The following is the material part of finding XIV: “The reason so stated by A. A. Brock, as director of the Department of Agriculture, for the dismissal of Edward B. Neuwald * * * is not a valid or sufficient reason for the dismissal of a civil service employee * * * holding a position under the State Civil Service Act, and is not one of the causes, grounds or reasons specified in section 14 of the State Civil Service Act as the only causes for which a person holding a position under the provisions of the State Civil Service Act may be dismissed, and is not a reason or cause for such dismissal sufficient to satisfy the requirements of section 14 of the State Civil Service Act or of rule 9 of the State Civil Service Commission. The reason so stated by A. A. Brock, as director of the Department of Agriculture * * * and his statement of his reason, was and is untrue, and was and is a pretext adopted by respondent A. A. Brock, acting as director of the Department of Agriculture, in order to frustrate and defeat the intent and purpose of article 24 of the Constitution of California and to prevent Edward B. Neuwald from acquiring a permanent civil service status. * * * In so dismissing Edward B. Neuwald the respondent A. A. Brock acted in violation of law but he was not actuated by personal malice.”
It is conceded on behalf of the petitioner that being in a probationary period of service (created under the provisions of article 24 of the Constitution and granted to temporary employees who had undergone no competitive examination, and consequently had never had any status on an eligible list) he could be dismissed by the appointing officer; but it is contended, first, that he could be dismissed only for one or more of the reasons enumerated in section 14 of the Civil Service Act, as the trial court found; and second, if he could be dismissed for any other reason, that specified by Brock was nevertheless insufficient.
Section 14 of said act, so far as here material, reads as follows: “The tenure of every person holding a position under the provisions of this act shall be during good behavior, but any such person may be removed, demoted, suspended without pay or with reduced pay, transferred to another position in the same class, reprimanded, or restored to his position with such pay as may be equitable under a procedure in conformity with the provisions of this section which shall be set up by the commission in its rules and regulations, for any of the following causes: incompetency, inefficiency, insubordination, dishonesty, intemperance, immorality, profanity, discourteous treatment of the public or other employees, improper political activity, wilful disobedience, violation of the provisions of this act or of the rules and regulations of the commission. * * *
“The appointing power * * * may file charges against any person employed by the state under and subject to the provisions of this act, for dismissal or other corrective action for any or all of the causes hereinbefore provided and suspend such employee from service until such time as the charges against him shall have been heard or investigated by the commission and a decision rendered. Such charges must be made in writing and clearly state the specific act or acts of the employee constituting such cause * * *.” The section goes on to provide for service of the charges upon the employee, and a procedure for their hearing and determination by the commission or a commissioner or the chief examiner or any agent of the commission, and that the decision of the commission shall be final.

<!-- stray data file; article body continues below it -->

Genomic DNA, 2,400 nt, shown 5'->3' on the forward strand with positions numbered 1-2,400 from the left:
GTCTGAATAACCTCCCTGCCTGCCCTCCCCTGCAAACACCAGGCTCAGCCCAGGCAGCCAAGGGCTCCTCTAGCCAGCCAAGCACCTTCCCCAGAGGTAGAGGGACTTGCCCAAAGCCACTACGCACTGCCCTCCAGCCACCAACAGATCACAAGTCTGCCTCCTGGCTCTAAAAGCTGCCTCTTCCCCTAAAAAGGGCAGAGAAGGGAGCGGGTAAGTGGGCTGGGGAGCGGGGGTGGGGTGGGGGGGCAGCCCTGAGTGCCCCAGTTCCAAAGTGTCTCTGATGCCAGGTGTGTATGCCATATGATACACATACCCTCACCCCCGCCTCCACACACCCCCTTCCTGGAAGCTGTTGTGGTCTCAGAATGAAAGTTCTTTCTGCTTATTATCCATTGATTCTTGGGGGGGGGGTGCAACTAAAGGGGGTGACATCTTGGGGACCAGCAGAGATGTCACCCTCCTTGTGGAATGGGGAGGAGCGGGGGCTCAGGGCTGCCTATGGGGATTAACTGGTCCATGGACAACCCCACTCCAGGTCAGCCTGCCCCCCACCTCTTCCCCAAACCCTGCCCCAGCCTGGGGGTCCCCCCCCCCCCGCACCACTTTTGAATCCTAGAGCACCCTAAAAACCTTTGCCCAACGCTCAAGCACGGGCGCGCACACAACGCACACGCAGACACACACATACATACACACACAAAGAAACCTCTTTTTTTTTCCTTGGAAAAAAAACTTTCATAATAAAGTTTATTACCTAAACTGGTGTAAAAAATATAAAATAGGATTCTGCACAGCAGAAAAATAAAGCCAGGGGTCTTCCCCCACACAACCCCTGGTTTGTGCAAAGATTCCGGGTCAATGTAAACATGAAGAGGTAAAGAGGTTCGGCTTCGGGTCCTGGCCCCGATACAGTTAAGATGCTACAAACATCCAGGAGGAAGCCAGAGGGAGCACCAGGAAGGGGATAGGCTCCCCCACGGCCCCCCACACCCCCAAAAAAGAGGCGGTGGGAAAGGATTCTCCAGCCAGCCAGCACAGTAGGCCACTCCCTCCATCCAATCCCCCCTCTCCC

It is quite obvious that in respect to the general language found in the section, namely, “the tenure of every person holding a position under the provisions of this act,” it applies not only to the employees who have passed from their probationary period to permanent tenure, but is also applicable to probationary employees. When the statute prescribes the grounds upon which civil service employees may be removed, they are removable for one of those specified grounds. Here the language of the section points out for what offenses an employee may be removed, and the mere fact that petitioner was unsatisfactory to Brock is not a sufficient reason under the act for his removal. The trial court took evidence as to the conduct of petitioner during the long period of his employment and found him at all times prior to his dismissal to be without fault. We are of the opinion that the evidence fully supports the judgment.
It is further claimed that there is no evidence supporting finding XXI, that there were funds in the treasury to meet the demand. Petitioner pleaded the existence in the state treasury of a sum of money sufficient for that purpose. While an unverified answer was filed to the verified petition, the trial court found that there was a sufficient sum in the state treasury available for the purpose, which the judgment orders to be used for that purpose. Under these circumstances the burden was upon the state officers to prove there was no fund as they had special knowledge of the facts.
The judgment is affirmed.
TYLER, Presiding Justice.
I concur: KNIGHT, J.